Sometimes it's easy to forget just how simple it is to set up a business that can traffic in counterfeit components. An article in a Boston-area newspaper provides a great lesson in how a small operation has the potential to do big damage.
Yesterday, in Methuen, Mass., local and federal agents raided a private residence and carried out boxes of material to a police van, according to the Eagle-Tribune. The residence was also the headquarters of Epic International Electronics Inc., an independent distributor of electronics components. According the the Eagle-Tribune, the principals of Epic are Peter Picone, who serves as president and director; and Lisa Picone, who serves as treasurer and secretary. There is no mention of any charges or arrests that have been made in conjunction with the search. Officials said the raid was part of an ongoing investigation.
It's significant to note that both the US Department of Defense Criminal Investigative Service (DCIS) and the Naval Criminal Investigative Service (NCIS) took part in the raid. The sale of counterfeit components to the US military has received a lot of attention lately and has spurred a recent mandate called Combating Military Counterfeits Act of 2011.
The fact that the US government is so involved in the effort indicates the magnitude of the problem. Yet, component suppliers, authorized distributors, and even buyers point out that many of the firms that traffic in suspect components are small operations that spring up and disappear within days. According to the Eagle-Tribune, the Picones formed Epic International Electronics in August 2009 and previously had served as directors of a company called Tytronix Inc., which was founded in 2005.
US distributors that are doing business in Asia say that small trading companies are among the most populous form of resellers in the region. The main difference between the trader model and authorized distribution is the issue of franchises, which authorize distributors to represent component brands. Most component makers will not guarantee the performance or authenticity of their products unless they are sold by an authorized distributor.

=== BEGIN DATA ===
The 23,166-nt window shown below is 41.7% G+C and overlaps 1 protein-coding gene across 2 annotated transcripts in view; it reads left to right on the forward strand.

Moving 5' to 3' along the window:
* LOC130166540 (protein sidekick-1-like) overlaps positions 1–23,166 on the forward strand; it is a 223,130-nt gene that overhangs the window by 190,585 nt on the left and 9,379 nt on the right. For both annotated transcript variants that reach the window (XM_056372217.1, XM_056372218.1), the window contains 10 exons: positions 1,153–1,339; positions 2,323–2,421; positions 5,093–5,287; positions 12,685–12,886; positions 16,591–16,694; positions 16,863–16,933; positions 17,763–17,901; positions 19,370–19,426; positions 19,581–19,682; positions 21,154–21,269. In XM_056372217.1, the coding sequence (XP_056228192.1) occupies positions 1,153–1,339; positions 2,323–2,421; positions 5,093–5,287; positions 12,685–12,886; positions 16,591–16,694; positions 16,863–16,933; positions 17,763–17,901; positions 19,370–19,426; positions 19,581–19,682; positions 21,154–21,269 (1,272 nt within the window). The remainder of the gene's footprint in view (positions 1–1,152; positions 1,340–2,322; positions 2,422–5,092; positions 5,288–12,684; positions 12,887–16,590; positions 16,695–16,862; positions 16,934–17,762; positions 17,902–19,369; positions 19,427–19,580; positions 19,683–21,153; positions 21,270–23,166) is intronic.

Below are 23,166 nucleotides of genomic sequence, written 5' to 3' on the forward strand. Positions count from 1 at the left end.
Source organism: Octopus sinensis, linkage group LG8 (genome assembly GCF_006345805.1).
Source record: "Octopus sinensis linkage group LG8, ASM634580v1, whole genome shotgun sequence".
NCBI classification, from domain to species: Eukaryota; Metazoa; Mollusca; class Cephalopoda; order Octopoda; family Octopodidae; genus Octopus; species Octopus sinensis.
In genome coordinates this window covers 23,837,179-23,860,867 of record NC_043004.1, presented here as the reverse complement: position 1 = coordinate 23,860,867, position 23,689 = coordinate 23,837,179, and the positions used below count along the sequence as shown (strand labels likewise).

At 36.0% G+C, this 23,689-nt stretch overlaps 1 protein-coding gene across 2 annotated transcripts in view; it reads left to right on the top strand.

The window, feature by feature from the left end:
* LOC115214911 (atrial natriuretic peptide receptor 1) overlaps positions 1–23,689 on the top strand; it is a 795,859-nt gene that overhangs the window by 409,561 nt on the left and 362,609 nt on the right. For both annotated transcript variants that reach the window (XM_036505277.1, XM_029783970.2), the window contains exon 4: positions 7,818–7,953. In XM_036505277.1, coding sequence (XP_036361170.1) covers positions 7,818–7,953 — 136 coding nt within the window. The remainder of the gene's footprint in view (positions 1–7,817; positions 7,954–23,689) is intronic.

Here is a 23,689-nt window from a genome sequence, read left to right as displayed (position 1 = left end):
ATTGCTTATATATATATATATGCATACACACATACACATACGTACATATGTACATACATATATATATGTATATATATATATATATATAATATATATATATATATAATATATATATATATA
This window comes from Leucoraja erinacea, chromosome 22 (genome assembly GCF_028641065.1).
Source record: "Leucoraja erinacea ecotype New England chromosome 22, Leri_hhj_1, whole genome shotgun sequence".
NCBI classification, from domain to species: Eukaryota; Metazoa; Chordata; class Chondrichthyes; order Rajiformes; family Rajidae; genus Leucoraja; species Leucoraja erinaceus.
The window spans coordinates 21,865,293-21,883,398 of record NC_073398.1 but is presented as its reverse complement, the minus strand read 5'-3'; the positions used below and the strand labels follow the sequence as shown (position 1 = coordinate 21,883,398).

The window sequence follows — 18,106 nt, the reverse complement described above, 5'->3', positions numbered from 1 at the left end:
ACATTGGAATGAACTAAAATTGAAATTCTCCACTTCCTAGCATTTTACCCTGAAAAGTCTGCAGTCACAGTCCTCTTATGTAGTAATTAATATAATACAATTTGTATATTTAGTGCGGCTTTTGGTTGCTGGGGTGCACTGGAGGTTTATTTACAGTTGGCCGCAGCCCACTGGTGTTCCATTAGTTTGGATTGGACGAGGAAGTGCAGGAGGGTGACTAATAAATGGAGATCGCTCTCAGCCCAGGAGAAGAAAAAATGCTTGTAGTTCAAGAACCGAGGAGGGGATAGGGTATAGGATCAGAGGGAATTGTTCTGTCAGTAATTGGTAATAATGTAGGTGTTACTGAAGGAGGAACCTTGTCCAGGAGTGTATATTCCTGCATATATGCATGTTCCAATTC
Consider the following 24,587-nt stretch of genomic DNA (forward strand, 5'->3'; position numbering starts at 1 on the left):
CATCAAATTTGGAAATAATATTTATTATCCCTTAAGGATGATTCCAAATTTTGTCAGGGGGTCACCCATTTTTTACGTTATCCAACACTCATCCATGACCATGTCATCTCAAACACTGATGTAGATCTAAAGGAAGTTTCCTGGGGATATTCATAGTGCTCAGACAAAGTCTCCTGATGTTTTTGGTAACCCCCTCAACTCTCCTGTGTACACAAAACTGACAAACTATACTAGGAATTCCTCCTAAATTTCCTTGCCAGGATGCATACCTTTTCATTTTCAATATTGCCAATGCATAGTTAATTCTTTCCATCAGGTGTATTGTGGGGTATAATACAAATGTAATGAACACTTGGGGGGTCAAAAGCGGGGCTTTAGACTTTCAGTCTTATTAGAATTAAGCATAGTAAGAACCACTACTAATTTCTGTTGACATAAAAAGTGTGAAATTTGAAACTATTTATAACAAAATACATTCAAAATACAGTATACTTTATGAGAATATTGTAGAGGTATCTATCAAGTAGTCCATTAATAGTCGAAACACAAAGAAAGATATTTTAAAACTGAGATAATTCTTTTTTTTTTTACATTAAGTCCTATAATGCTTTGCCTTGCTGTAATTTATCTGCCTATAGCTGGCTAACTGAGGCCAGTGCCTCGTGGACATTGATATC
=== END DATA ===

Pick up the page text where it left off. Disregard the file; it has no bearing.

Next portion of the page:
But the fact is, it takes very little capital to set up a distribution operation. For example, catalogue orders are frequently so small that purchases can be made by credit card. In such a case, the fraudulent buyer orders and receives components; swaps bad parts (either counterfeits or devices pulled from scrapped circuit boards) out for good; and sends the bogus parts back to the distributor as a return. By the time the distributor inspects the returned order for authenticity, the buyer could be gone. That buyer, in turn, can resell the good parts at a huge profit.
Traders aren't a problem that's unique to Asia. The Epic situation is a very real reminder that counterfeiters can literally exist right in our own backyard.